Most people’s fear comes from experience with the much larger and more painful hypodermic needles used for injections. While also sterile and disposable, acupuncture needles are considerably thinner and not designed for injections. When the mental hurdles are removed, most people find acupuncture to be therapeutic and quite relaxing.
I thought I had come for acupuncture and I am being offered herbs. Why is that?
This is normal. People outside of China often have the misunderstanding that acupuncture is the principal therapy of Chinese medicine. Often people feel it appropriate to regard the numerous treatment methods of Chinese medicine as objects of consumer choice. In fact, Chinese herbal medicine is and always has been the principal treatment method: it is given in approximately 90% of all cases presenting for treatment, whether or not acupuncture is also given. Your Doctor of Chinese medicine will let you know what treatment method/s are appropriate in your case. This will lead to the most efficient results.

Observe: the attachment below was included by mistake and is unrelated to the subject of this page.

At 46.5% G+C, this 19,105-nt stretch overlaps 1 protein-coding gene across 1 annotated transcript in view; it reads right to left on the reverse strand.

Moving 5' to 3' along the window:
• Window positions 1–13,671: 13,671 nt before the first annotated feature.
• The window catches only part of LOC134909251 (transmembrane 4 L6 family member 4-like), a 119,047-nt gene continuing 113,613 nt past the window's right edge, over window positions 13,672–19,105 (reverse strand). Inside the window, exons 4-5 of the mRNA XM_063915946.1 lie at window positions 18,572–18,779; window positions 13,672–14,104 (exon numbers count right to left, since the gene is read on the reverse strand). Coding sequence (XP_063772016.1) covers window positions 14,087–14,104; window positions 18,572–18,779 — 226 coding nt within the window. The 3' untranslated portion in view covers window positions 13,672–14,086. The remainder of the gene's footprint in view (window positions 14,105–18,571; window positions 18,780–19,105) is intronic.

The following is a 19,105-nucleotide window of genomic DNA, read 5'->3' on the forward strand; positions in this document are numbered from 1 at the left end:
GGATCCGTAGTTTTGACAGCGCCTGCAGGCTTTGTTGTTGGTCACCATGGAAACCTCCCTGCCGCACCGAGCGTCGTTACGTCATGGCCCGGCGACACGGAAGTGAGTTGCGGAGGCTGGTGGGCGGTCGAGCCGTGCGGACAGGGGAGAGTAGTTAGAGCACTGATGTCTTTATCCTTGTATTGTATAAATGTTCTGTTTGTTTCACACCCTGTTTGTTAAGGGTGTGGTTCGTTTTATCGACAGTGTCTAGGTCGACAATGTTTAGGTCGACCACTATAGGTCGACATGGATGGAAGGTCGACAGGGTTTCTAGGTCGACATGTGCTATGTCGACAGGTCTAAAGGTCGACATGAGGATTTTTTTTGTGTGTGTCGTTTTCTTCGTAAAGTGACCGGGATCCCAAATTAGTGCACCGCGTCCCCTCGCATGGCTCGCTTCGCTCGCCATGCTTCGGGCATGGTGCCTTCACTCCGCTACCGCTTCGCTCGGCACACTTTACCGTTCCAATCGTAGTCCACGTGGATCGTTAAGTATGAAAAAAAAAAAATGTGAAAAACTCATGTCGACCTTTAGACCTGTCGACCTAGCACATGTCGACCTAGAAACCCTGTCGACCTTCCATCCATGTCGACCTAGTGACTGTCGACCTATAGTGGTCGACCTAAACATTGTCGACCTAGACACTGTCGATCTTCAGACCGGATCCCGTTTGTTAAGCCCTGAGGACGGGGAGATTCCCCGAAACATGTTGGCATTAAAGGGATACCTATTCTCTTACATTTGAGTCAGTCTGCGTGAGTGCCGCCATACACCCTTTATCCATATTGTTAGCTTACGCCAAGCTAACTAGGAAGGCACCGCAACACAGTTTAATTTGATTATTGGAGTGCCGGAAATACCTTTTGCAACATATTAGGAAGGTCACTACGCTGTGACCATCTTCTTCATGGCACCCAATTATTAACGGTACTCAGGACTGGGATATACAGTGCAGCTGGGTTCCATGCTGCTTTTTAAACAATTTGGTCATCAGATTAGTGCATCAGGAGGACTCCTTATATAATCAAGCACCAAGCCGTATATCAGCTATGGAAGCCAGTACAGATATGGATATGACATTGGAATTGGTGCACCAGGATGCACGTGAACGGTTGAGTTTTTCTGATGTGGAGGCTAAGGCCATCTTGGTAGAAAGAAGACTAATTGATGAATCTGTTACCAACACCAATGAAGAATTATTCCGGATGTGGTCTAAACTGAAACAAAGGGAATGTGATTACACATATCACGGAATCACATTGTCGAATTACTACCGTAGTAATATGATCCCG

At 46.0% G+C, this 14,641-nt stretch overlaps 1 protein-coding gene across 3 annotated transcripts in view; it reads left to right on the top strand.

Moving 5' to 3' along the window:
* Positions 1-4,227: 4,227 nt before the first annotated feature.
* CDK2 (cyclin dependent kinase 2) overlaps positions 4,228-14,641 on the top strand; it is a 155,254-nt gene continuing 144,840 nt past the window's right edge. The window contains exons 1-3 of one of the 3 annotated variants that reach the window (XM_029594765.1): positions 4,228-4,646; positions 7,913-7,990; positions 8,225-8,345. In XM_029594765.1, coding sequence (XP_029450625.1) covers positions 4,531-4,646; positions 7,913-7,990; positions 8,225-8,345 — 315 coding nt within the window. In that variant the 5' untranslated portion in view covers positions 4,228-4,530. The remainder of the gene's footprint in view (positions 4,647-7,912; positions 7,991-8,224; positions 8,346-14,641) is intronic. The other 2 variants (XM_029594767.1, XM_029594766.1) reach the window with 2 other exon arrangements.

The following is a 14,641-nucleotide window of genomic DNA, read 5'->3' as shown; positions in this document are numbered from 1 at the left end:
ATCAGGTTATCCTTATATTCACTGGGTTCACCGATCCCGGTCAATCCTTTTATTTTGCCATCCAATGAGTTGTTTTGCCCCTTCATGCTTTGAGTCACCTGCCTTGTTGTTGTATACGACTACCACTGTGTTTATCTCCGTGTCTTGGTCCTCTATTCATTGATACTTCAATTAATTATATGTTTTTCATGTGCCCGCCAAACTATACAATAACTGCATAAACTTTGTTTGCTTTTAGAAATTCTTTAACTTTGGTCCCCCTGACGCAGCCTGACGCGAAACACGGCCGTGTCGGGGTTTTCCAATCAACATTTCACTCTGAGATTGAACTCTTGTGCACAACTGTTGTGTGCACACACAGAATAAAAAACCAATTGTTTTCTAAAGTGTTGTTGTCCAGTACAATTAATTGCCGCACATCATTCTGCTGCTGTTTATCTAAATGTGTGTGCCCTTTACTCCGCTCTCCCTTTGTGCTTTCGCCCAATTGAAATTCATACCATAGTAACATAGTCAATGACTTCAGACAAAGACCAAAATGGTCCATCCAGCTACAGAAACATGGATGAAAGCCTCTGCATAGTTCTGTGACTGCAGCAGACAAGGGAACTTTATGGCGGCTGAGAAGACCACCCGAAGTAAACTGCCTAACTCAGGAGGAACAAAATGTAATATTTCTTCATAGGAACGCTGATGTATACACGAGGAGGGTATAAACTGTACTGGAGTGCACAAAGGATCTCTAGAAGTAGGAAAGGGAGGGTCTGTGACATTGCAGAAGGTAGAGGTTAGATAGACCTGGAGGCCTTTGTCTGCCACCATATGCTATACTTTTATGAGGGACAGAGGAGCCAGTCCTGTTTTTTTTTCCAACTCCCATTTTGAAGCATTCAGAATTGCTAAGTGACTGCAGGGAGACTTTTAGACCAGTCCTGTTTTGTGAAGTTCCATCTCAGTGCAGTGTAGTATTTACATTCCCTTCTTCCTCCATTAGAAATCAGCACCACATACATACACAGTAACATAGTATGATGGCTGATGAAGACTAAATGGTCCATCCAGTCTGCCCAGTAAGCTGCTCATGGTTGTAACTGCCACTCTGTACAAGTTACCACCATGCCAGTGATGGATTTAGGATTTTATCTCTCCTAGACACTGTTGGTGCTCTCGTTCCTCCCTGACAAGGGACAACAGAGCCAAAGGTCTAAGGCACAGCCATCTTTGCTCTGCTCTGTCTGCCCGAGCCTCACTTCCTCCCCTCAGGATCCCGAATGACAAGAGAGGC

What is the role of Chinese herbs vs. Acupuncture?
Acupuncture and Chinese Herbal Medicine are both branches of Oriental Medicine. Each has different strengths, and the two work very well together. Acupuncture is well known for its ability to treat muskuloskeletal injuries, eliminate pain, speed healing and increase functionality of acute or chronically injured tissue and injuries. Acupuncture is also well known for stress relief and relaxation. It is less well known that Chinese herbal medicine can also help with these complaints, and that herbal medicine is especially well suited for the treatment of internal medical conditions, ranging from colds and coughs to gynecological complaints to digestive disorders. Recently the Western world has started to obtain a public awareness of this 3000+ year old tradition. However, even with the growing popularity of Chinese herbal medicine, it is important that Chinese herbs be prescribed by a trained and licensed Chinese medicine practitioner.